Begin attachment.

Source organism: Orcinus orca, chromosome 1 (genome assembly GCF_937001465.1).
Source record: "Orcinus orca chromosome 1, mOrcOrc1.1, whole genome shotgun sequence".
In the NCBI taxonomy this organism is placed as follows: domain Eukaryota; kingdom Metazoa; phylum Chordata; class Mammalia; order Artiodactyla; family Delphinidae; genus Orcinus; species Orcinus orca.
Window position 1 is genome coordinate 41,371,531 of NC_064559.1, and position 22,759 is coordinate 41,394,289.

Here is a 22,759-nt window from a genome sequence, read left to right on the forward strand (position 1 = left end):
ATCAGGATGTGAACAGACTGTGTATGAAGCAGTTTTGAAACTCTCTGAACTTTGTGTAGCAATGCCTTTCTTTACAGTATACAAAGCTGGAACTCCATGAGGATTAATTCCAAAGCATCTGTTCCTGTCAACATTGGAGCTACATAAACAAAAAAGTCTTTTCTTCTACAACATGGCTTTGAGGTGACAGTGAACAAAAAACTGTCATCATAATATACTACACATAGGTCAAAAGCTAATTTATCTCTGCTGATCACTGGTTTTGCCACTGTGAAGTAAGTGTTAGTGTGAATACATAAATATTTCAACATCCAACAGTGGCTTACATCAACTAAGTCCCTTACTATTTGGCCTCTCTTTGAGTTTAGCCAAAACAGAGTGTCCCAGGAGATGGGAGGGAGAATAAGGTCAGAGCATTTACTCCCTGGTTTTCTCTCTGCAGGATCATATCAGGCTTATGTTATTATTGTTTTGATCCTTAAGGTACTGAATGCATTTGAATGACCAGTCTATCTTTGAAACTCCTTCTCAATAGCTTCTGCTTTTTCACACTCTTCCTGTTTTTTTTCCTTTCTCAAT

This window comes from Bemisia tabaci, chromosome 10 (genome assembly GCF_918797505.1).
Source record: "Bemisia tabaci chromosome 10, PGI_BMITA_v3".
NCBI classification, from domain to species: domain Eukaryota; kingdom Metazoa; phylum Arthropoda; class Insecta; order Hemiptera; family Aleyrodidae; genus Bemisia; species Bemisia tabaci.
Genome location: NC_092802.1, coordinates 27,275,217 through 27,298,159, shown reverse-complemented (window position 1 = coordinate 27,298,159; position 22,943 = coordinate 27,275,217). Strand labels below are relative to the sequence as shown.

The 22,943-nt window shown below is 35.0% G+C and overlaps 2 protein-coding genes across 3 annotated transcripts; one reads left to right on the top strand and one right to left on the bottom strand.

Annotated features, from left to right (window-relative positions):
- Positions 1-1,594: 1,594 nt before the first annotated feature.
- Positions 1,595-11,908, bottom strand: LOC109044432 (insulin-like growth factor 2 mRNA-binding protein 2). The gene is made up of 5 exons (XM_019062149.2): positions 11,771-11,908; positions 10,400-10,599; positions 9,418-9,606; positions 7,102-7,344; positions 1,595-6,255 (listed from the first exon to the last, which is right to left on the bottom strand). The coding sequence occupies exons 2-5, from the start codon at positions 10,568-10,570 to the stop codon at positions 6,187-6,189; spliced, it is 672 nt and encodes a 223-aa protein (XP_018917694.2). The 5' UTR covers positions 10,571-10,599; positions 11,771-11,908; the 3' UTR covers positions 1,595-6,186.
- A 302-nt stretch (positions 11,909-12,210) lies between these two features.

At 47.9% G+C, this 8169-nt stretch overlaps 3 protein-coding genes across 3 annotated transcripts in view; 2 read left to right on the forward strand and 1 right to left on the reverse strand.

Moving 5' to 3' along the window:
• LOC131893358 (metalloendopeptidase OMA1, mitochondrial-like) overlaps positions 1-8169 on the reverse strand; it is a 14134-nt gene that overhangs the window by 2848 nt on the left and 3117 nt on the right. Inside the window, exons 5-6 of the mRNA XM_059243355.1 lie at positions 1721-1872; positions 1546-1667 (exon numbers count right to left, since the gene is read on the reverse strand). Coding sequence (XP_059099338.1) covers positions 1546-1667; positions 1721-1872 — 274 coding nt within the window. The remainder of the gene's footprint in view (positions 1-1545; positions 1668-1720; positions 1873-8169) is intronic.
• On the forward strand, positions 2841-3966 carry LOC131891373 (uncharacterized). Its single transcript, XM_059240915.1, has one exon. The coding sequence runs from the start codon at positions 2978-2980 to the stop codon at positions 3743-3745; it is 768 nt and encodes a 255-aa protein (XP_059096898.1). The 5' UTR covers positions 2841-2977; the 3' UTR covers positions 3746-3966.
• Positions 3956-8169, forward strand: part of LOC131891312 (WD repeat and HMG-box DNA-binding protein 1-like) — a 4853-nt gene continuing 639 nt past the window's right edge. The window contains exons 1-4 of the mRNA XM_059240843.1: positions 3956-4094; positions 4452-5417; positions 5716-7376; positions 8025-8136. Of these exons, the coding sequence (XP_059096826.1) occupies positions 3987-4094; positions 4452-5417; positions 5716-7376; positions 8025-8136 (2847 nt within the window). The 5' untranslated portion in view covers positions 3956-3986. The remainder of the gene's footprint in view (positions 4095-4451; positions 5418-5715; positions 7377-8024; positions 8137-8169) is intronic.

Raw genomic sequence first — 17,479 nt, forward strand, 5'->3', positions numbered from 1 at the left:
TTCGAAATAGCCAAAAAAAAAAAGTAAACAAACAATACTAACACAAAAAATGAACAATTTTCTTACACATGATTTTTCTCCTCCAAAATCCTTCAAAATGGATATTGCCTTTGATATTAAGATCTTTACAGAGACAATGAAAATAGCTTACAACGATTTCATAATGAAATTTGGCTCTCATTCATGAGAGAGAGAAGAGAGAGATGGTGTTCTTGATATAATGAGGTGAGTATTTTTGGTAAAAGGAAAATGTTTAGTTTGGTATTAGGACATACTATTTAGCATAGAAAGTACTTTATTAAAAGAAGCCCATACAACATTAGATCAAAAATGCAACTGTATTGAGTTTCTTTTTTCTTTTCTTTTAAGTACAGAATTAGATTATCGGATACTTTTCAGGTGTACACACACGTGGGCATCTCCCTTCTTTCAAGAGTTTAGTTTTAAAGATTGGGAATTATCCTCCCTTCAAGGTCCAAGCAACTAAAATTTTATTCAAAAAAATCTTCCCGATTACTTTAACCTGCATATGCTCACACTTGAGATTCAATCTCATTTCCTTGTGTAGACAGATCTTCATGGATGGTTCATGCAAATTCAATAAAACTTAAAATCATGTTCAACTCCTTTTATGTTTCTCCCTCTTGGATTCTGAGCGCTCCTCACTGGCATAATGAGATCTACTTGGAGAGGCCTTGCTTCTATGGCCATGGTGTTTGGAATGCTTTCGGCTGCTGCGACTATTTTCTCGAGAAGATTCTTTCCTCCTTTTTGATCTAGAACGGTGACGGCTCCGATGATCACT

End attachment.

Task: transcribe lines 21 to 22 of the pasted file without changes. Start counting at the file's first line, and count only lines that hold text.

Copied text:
Raw genomic sequence first — 17,479 nt, forward strand, 5'->3', positions numbered from 1 at the left:
TTCGAAATAGCCAAAAAAAAAAAGTAAACAAACAATACTAACACAAAAAATGAACAATTTTCTTACACATGATTTTTCTCCTCCAAAATCCTTCAAAATGGATATTGCCTTTGATATTAAGATCTTTACAGAGACAATGAAAATAGCTTACAACGATTTCATAATGAAATTTGGCTCTCATTCATGAGAGAGAGAAGAGAGAGATGGTGTTCTTGATATAATGAGGTGAGTATTTTTGGTAAAAGGAAAATGTTTAGTTTGGTATTAGGACATACTATTTAGCATAGAAAGTACTTTATTAAAAGAAGCCCATACAACATTAGATCAAAAATGCAACTGTATTGAGTTTCTTTTTTCTTTTCTTTTAAGTACAGAATTAGATTATCGGATACTTTTCAGGTGTACACACACGTGGGCATCTCCCTTCTTTCAAGAGTTTAGTTTTAAAGATTGGGAATTATCCTCCCTTCAAGGTCCAAGCAACTAAAATTTTATTCAAAAAAATCTTCCCGATTACTTTAACCTGCATATGCTCACACTTGAGATTCAATCTCATTTCCTTGTGTAGACAGATCTTCATGGATGGTTCATGCAAATTCAATAAAACTTAAAATCATGTTCAACTCCTTTTATGTTTCTCCCTCTTGGATTCTGAGCGCTCCTCACTGGCATAATGAGATCTACTTGGAGAGGCCTTGCTTCTATGGCCATGGTGTTTGGAATGCTTTCGGCTGCTGCGACTATTTTCTCGAGAAGATTCTTTCCTCCTTTTTGATCTAGAACGGTGACGGCTCCGATGATCACT